A woman, who suffered severe brain damage after neither a surgeon nor an anaesthetist were present to perform a C-Section procedure, has been awarded a settlement package of compensation for injury due to a delayed Caesarean operation amounting to 4.2 million pounds.
Susanne Turner (45) from Wittersham, Kent, was born on April 28th 1967 at the Buchanan Street Hospital in St Leonards-on-Sea following the untimely delay which resulted in her being deprived of oxygen in the womb and unable to breathe independently when she was eventually delivered. The lack of oxygen resulted in Susanne sustaining brain damage at birth and she has had suffered from learning difficulties throughout her life.
Without knowing that they were eligible for compensation or support, Susanne´s parents – Christopher and Sandra – raised the little girl without assistance, until Susanne´s father read a magazine article which suggested that he might be able to claim compensation for an injury due to a delayed Caesarean operation on his daughter´s behalf. After seeking legal advice, which confirmed that a claim for compensation was still possible due to Susanne´s lack of mental capacity, Susanne´s parents sued South East Coast Strategic Health Authority – the NHS Trust responsible for the now-closed Buchanan Street Hospital.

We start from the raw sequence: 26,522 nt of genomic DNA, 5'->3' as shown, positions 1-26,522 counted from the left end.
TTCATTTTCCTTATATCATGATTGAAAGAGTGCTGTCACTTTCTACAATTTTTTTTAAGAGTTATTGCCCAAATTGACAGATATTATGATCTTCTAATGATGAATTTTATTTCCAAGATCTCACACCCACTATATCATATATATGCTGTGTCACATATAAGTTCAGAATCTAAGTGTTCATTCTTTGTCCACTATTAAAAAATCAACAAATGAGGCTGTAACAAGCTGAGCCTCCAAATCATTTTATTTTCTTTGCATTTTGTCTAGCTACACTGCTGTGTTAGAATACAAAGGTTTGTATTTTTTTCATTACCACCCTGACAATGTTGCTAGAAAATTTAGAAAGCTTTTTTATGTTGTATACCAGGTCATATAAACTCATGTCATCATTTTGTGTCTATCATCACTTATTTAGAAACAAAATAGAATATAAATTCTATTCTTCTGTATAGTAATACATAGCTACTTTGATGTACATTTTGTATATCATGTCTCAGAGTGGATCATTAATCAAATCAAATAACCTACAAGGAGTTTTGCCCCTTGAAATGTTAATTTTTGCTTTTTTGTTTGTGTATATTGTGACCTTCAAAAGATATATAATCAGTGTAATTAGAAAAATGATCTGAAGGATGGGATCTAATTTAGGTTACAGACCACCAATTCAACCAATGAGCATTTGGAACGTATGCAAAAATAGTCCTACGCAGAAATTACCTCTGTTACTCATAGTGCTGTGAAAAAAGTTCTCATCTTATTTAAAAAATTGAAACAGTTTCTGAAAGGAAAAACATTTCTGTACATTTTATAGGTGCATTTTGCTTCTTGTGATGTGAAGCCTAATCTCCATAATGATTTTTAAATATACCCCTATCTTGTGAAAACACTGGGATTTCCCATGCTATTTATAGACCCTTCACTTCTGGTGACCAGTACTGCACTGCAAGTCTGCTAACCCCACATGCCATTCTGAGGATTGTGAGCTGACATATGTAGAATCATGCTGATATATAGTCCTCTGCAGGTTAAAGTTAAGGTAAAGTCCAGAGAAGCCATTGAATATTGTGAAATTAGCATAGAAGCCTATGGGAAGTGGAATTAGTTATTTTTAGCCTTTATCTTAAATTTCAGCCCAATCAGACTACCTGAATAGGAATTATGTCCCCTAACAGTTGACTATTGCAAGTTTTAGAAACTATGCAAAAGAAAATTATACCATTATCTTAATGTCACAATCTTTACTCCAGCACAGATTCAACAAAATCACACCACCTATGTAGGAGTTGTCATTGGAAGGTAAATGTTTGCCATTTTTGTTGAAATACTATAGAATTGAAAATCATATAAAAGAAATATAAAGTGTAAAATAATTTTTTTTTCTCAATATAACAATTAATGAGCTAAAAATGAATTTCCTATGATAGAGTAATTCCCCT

The South East Coast Strategic Health Authority admitted liability for Susanne´s injury and, at the Royal Courts of Justice in London, issued an apology to Susanne and her parents for the negligence which had occurred 45 years previously. Judge Mrs Justice Nicola Davies heard that a settlement of compensation for injury due to a delayed Caesarean had been agreed between the two parties which consisted of a lump sum and annual payments and, paying tribute to Christopher and Sandra´s “love and devotion” for their daughter, approved the settlement estimated to be worth 4.2 million pounds.
The family of a woman who died from a heart attack after she was wrongfully discharged from hospital has won their compensation court case for death in a hospital caused by negligence claim and are to receive £278,000 Euros in compensation.